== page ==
Siri is as pale as a corpse, and her entire wardrobe is somber black—never will you see her in an ashy gray or a respectful navy blue. Despite her pallor—or perhaps because of it—Siri has mastered the art of breathing life into the dead. With her brushes and creams and powders, she smears the blood back into their cheeks and smooths away the wrinkles that betray the pain and fear her clients felt in their last moments. She transforms lifelessness into peaceful slumber.

Sometimes her clients’ friends and relatives compliment Siri on her work. Sometimes they ask about her unusual name, but she never feels like giving a full Egyptian mythology lesson. She simply tells them it’s a nickname, which is true.

We came *so close* to winning trivia last night. But since it was my last night there, we simply named our team "Becky's Last Trivia So Give Us Shots." It worked.

If you're in Chicago, you should see my sister's band Bittersweet Drive play The Original Mother's tonight. Folky goodness.

Wednesday, July 24, 2013

Squeaky

Seen at the Wilson Red Line Station at about 6:30 p.m., July 23rd, 2013

“You’ll get stepped on, Squeaky,” said my sister Marcia, all smug as usual, “and then Mom will cry.”

“Bullshit. She’ll probably cry for like a second and then have another goddamn litter.”

I knew I shouldn’t have said it, but I said it anyway. Sure enough, my little brother Billy piped up. “You said a bad word! I’m telling Mom.”

“Tell her, then. What do I care?” Billy started crying.

I don’t know why I got stuck with a stupid name like Squeaky when all my other brothers and sisters have totally normal names. I mean, Squeaky’s not my real name. It’s Jacob, to tell you the truth. It really is, if you can believe it. Jacob. How funny is that? I’ve heard lots of different stories about why I’m called Squeaky. Mom says it’s because I was so cute—which I have a hard time believing, honestly. I imagine that I probably just looked like all other babies look, shriveled and pink and hairless. Babies are kind of gross, when you think about it. You can’t really blame them, though. It’s not their fault they look so weird. And they can be nice to have around. I liked it when all my little siblings were born. It was fun to watch their whiskers grow in and all. But they’re still kind of gross.

Marcia says I’m called Squeaky because when I was little I was scared all the time and I squealed a lot. Goddamn Marcia. She’s always saying stuff like that, trying to make you feel bad about yourself. She wants to be perfect, but she’s not, and the only way she can make herself believe that she’s perfect is by being a real bitch to everybody. Which is so stupid, really, because she’s close to perfect anyway. I mean it. She’s got all this pretty gray hair that never seems to get dirty, and her nose is rosy pink, and she’s damn intelligent. She’s right about me, too—I was scared a lot as a kid. But that doesn’t mean she has to go reminding me about it all the time.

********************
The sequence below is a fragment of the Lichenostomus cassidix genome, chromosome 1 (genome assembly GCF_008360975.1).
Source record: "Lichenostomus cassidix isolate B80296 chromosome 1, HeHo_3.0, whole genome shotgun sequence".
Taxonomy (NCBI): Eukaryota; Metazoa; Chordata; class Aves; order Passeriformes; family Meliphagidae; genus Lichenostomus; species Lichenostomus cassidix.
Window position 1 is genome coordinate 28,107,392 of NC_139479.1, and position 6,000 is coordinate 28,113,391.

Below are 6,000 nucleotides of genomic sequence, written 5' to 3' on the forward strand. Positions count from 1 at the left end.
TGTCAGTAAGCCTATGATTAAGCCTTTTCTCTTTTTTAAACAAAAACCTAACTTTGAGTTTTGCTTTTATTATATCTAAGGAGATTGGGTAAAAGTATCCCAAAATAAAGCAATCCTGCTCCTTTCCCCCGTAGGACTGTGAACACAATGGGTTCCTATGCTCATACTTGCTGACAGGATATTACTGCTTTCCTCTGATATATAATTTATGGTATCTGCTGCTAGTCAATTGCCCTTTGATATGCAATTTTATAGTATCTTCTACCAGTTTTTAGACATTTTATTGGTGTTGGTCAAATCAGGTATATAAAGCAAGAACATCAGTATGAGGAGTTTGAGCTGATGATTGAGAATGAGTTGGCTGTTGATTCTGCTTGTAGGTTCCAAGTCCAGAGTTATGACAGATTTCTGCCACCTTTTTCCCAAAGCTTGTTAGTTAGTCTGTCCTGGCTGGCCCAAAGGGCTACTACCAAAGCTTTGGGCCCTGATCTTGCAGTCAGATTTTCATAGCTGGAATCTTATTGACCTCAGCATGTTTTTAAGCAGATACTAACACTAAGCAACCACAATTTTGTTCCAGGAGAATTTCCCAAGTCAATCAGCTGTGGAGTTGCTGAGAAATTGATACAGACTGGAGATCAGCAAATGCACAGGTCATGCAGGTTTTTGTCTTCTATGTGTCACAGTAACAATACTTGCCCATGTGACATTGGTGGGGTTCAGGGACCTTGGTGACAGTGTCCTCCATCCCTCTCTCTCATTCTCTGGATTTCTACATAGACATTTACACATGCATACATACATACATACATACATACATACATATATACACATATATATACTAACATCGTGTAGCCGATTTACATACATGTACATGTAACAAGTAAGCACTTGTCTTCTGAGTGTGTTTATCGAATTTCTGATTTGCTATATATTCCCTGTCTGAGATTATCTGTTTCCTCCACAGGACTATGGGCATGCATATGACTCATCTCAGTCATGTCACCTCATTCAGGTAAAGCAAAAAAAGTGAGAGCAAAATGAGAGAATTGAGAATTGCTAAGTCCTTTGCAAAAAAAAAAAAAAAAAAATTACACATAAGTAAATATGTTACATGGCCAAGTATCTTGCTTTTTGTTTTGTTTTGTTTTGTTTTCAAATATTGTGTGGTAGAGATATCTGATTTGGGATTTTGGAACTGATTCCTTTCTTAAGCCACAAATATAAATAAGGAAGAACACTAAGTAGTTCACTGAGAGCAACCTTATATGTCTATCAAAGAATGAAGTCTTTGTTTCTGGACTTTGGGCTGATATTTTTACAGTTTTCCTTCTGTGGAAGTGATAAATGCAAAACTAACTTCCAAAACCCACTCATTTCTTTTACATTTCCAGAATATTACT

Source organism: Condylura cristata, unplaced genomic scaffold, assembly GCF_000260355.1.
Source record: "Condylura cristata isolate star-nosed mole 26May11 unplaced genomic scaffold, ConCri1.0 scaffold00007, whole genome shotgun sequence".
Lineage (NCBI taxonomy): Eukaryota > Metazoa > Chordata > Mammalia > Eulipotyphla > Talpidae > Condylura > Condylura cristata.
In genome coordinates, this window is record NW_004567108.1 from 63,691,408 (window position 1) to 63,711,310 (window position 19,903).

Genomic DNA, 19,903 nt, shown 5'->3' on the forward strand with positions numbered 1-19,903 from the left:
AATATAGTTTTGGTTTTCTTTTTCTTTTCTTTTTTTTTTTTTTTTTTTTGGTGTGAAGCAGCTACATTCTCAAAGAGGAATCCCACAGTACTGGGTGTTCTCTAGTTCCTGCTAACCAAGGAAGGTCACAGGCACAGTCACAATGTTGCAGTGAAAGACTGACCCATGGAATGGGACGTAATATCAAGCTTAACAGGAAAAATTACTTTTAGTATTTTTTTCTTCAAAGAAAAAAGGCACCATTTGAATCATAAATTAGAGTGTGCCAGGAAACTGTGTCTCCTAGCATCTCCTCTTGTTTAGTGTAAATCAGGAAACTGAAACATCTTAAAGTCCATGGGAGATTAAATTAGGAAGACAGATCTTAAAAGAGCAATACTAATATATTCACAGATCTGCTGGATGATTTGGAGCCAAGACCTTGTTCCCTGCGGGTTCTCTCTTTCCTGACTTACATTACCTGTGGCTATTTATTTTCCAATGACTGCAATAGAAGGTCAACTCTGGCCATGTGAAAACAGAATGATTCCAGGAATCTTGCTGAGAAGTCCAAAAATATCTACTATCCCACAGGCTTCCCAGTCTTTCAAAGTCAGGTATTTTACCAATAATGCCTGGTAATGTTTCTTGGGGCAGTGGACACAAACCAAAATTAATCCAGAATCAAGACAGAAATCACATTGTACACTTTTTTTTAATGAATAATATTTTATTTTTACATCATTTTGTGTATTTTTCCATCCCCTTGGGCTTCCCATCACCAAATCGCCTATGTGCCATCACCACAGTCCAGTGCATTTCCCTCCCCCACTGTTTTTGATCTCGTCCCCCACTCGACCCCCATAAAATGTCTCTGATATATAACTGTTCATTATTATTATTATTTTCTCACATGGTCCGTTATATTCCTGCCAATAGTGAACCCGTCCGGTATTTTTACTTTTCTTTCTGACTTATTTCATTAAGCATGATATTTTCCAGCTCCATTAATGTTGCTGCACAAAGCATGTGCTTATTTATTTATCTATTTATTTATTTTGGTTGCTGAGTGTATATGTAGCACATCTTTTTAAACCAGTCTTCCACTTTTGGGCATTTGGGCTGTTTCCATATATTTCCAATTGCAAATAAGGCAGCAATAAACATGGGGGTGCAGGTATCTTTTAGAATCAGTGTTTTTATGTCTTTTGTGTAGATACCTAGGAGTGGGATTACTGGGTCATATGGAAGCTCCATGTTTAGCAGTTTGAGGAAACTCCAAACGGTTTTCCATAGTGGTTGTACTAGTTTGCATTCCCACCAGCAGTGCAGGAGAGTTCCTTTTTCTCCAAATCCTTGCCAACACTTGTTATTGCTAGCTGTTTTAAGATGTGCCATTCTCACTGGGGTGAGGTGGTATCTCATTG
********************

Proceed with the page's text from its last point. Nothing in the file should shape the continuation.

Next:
She can’t say I’m scared now, though. There’s no way, because I’m the only one that’s brave enough to go out and have a look at them. The humans, that is. That’s what we were talking about that day. I wanted to see the big ugly things for real. Humans—how funny are they? In all their stories and stuff, mice are all cute. I’ve heard of Cinderella, mice helping her out and all that. But then when they actually see us, they go nuts. Absolutely nuts. They scream, and they lay out all these traps. They’re such hypocrites. It makes me sick.

I wanted to see one even though they make me sick. I’d seen them from far away, of course, lots of times. But Mom usually keeps us inside the walls, and we’re only allowed on the track sometimes. From down there you can look up and see them waiting for the trains. I always think it’d be crazy fun to crawl up one of their legs and totally freak them out, but then they’d probably kick me off and I’d get hurt. I’d probably deserve it.

I got myself into this big mess, though, because I wanted to see a human, and I wanted to make Marcia angry because she’s such a snob. So I snuck out through this little hole and started running around the stairs. They have all these little crossed lines in them, I guess because the humans are bad at walking, or something. So I was running around, minding my own business, having a blast, and then there she was. This lady, this human lady, coming up the stairs right in front of me. She had on these sandals, and I could see her toes wiggling around—some of them were bigger than my head! I was a little disappointed, because she didn’t scream. She just sort of gasped. I squealed, though, and ran back inside the hole. I don’t know why I got so scared, honestly. There I was, seeing what I wanted to see, and I got scared. Maybe I was worried she’d step on me. I don’t know. I’m a lunatic. I swear I am.

I've been re-reading The Catcher in the Rye, so when I saw a mouse yesterday I started picturing a mouse-as-Holden-Caulfield. My brain does bizarre things sometimes.